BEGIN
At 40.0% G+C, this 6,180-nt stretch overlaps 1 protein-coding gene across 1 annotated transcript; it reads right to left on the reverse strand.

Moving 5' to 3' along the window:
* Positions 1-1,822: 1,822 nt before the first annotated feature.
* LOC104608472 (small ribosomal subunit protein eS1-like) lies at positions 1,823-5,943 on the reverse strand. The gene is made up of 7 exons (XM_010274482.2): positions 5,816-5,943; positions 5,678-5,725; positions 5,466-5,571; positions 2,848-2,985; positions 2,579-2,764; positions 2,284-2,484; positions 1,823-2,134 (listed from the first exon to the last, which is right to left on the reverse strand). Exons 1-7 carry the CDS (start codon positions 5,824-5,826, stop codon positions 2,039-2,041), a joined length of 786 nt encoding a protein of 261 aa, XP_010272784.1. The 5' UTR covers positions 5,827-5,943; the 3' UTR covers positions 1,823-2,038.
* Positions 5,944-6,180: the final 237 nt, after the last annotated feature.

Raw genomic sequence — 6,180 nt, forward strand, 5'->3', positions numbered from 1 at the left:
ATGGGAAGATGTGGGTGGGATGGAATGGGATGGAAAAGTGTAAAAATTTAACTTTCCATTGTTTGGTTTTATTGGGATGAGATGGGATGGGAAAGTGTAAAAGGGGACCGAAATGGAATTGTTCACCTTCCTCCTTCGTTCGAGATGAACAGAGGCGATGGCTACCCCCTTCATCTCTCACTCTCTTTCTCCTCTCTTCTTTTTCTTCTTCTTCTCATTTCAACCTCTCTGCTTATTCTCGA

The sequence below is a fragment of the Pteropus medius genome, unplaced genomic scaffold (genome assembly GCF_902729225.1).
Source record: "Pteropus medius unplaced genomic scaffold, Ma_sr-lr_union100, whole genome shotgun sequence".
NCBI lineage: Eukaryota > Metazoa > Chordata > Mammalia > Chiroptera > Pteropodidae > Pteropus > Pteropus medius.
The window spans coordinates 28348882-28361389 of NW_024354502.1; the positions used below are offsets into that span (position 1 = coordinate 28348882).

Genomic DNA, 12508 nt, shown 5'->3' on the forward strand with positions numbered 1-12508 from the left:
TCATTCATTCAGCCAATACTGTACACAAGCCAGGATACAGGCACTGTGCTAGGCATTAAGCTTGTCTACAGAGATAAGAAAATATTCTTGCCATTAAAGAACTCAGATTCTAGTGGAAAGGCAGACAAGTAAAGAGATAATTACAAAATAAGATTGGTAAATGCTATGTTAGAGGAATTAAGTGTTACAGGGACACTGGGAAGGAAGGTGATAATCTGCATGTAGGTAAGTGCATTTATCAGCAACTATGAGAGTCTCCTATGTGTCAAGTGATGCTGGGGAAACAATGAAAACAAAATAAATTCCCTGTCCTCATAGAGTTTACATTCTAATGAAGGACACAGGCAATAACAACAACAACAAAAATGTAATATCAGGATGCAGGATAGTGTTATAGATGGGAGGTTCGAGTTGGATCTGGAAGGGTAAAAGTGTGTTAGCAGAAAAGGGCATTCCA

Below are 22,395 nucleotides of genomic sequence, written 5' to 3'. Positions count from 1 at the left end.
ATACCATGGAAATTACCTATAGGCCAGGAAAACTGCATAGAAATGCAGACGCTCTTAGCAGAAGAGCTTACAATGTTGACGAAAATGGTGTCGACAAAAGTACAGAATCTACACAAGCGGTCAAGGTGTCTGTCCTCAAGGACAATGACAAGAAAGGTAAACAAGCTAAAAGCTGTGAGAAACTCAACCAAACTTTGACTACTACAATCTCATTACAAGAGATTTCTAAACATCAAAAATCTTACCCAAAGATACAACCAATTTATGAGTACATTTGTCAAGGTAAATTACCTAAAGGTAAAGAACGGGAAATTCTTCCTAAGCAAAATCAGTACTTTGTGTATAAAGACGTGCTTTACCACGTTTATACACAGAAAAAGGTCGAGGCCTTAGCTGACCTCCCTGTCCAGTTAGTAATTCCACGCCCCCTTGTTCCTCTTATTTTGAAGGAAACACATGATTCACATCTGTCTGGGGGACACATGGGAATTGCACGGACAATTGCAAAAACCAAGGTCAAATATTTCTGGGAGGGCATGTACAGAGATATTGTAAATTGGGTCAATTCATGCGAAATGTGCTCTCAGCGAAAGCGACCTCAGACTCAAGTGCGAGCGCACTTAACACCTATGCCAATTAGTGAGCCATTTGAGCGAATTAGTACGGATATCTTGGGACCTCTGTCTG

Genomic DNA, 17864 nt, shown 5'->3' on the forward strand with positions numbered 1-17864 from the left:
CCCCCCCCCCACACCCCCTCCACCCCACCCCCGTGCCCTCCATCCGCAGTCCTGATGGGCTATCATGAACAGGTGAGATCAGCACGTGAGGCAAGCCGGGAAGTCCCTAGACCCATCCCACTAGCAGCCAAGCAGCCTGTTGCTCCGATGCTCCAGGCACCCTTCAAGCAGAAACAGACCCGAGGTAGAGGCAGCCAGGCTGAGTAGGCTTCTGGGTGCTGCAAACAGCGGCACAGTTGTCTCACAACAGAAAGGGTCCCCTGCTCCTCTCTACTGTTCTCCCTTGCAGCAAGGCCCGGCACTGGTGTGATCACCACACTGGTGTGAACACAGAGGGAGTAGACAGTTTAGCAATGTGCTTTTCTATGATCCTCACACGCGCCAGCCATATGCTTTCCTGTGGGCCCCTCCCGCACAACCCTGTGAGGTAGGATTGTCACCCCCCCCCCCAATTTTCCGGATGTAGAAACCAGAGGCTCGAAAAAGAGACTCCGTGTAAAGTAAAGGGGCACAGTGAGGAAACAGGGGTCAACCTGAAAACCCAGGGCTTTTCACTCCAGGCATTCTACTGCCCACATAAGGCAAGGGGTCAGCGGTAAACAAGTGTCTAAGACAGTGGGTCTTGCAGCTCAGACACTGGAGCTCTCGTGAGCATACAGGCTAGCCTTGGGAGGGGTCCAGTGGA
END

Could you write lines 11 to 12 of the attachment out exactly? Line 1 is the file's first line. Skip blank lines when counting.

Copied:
The window spans coordinates 28348882-28361389 of NW_024354502.1; the positions used below are offsets into that span (position 1 = coordinate 28348882).

Genomic DNA, 12508 nt, shown 5'->3' on the forward strand with positions numbered 1-12508 from the left: